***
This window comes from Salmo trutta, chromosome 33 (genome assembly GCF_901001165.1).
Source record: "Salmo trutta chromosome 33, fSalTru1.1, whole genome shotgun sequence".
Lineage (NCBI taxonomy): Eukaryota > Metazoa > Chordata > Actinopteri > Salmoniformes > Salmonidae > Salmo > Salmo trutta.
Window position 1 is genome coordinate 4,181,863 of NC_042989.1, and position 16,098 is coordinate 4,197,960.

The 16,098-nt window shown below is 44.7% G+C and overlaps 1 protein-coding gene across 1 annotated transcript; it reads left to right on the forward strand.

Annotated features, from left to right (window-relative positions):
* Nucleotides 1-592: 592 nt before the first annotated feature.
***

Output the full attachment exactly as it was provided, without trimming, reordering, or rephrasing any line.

This window comes from Salmo trutta, chromosome 33 (genome assembly GCF_901001165.1).
Source record: "Salmo trutta chromosome 33, fSalTru1.1, whole genome shotgun sequence".
Lineage (NCBI taxonomy): Eukaryota > Metazoa > Chordata > Actinopteri > Salmoniformes > Salmonidae > Salmo > Salmo trutta.
Window position 1 is genome coordinate 4,181,863 of NC_042989.1, and position 16,098 is coordinate 4,197,960.

The 16,098-nt window shown below is 44.7% G+C and overlaps 1 protein-coding gene across 1 annotated transcript; it reads left to right on the forward strand.

Annotated features, from left to right (window-relative positions):
* Nucleotides 1-592: 592 nt before the first annotated feature.